Fans tend to see The Last Jedi as a deliberate act of cultural vandalism. There’s an odd assertion that Rian Johnson set out to spite star wars fans. I believe he did intend to challenge them, but perhaps we all underestimated just how fragile some of these star wars fans really are. Poe Dameron’s plot is a deconstruction of the typical head-strong macho hero who usually stars in films like these. It’s an entertaining and thoughtful argument for a collective effort and cooler heads. Unlike Solo which side-lined and betrayed it’s female characters, Rey, Admiral Holdo and Princess Leia drag the men of this film kicking and screaming through the narrative and it’s great.

Then there’s the accusation that Johnson ignored or subverted storylines Abrams and co had intended to follow. I never needed to know who Snoke was. He wasn’t important. He was the aging Nazi who still remembers the good old days of the Reich and has sold the idea to a new generation he neither respects nor understands. Killing him off only raised the stakes and forced the ongoing story to be solely about the conflict between the two main characters. That is unless the subsequent film just replaces Snoke with some other old evil guy.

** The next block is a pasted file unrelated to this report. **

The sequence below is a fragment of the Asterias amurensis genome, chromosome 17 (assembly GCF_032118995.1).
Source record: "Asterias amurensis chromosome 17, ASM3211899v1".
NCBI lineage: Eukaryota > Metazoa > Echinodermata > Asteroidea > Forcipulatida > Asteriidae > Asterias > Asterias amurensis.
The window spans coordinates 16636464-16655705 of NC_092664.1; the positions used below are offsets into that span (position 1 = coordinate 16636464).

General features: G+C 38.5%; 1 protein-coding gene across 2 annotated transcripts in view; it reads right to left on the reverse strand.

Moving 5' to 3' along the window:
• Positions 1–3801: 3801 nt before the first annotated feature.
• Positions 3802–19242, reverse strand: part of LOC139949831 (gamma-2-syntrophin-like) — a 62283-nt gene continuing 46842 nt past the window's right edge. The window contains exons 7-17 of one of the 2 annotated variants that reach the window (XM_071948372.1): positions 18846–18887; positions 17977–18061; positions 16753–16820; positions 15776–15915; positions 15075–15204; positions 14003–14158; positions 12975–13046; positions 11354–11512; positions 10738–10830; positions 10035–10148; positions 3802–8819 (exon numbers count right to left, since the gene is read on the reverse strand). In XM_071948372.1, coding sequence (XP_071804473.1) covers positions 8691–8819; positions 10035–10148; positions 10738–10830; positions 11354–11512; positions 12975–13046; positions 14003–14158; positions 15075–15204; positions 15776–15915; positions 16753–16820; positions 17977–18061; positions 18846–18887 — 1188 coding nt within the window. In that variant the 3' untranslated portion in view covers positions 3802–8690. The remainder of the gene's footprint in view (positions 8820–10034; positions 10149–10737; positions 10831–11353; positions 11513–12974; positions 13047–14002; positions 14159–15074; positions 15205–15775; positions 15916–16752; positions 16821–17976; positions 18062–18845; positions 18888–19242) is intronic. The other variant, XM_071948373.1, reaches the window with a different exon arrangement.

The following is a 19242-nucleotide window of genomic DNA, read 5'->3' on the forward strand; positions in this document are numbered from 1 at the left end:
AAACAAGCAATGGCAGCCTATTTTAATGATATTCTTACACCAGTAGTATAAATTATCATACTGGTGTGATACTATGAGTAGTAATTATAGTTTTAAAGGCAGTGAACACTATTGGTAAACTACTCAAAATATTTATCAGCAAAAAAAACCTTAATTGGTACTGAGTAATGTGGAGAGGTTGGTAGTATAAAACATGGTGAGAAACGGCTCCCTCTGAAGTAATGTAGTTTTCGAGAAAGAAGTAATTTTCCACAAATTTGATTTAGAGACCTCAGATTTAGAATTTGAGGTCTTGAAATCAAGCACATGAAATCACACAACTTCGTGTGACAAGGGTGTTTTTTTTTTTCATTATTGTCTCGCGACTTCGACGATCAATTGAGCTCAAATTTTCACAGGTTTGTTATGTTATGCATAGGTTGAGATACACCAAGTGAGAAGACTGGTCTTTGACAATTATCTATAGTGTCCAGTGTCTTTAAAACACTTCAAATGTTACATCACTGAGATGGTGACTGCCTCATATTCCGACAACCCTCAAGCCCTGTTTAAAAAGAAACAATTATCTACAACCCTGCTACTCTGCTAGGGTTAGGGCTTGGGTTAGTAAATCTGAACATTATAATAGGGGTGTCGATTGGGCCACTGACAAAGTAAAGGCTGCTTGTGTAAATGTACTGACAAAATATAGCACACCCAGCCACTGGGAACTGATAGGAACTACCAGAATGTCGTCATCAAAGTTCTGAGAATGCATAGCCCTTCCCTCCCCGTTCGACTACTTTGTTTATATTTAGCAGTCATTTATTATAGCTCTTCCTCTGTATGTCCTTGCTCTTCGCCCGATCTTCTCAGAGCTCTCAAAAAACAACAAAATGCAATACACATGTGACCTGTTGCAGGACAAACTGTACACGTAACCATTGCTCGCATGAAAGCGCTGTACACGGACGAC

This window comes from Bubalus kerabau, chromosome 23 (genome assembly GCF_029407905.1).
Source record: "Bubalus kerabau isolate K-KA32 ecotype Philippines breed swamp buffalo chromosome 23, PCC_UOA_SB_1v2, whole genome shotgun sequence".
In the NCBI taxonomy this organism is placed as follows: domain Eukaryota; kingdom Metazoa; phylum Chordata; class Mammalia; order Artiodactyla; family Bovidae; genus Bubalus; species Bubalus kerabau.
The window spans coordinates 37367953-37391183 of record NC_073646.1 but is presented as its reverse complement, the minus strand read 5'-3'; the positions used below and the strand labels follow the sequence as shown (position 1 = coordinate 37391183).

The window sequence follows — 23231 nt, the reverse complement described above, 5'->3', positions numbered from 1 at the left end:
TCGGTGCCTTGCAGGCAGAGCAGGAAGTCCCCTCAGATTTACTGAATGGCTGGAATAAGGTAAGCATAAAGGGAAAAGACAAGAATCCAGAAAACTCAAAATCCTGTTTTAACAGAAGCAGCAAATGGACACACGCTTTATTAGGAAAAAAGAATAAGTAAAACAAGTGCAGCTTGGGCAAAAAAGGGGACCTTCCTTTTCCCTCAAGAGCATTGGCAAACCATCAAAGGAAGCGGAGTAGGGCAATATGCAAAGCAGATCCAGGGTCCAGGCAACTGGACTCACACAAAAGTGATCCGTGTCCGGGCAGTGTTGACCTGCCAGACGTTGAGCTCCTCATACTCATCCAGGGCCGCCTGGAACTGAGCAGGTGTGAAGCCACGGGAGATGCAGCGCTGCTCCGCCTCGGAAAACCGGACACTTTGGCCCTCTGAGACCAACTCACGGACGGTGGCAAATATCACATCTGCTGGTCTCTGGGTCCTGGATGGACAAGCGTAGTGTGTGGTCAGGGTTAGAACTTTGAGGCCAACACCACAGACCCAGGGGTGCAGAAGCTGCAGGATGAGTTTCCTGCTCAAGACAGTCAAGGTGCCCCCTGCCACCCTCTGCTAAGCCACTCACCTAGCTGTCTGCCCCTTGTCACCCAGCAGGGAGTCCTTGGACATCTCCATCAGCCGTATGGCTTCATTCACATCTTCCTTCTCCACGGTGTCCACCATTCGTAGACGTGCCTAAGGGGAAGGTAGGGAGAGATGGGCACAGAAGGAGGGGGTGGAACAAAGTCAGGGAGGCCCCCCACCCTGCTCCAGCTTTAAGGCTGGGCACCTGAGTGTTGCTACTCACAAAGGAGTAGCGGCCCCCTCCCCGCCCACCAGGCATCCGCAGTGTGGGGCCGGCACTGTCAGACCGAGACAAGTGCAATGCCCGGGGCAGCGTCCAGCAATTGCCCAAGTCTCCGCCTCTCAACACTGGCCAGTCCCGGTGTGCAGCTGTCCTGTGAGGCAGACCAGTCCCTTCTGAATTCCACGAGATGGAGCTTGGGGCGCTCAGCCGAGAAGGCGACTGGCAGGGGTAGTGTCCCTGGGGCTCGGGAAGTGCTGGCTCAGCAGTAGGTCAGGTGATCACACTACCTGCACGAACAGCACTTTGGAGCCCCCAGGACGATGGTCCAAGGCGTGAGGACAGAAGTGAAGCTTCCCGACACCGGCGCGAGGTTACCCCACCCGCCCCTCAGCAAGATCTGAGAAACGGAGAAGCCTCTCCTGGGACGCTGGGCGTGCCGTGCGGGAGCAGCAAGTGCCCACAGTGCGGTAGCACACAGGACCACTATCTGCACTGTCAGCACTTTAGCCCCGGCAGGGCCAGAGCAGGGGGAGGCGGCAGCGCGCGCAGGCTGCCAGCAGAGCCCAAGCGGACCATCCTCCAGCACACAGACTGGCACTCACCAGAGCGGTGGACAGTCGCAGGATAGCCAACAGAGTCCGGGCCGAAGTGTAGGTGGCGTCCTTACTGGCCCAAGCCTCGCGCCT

The reveal of Rey’s parents is treated as a missed opportunity for a big twist, ignoring the fact that Rey’s parents being no one IS a big twist. It frustrates her quest for identity and meaning, forcing her to take responsibility for her own destiny. It also serves the same function as the final Broom Boy sequence, opening the universe up to a whole galaxy of force users who needn’t be related to the same few family that have stagnated this trilogy since Darth Vader said “I am your father”. How anyone could see this as a dead end for the story is beyond me.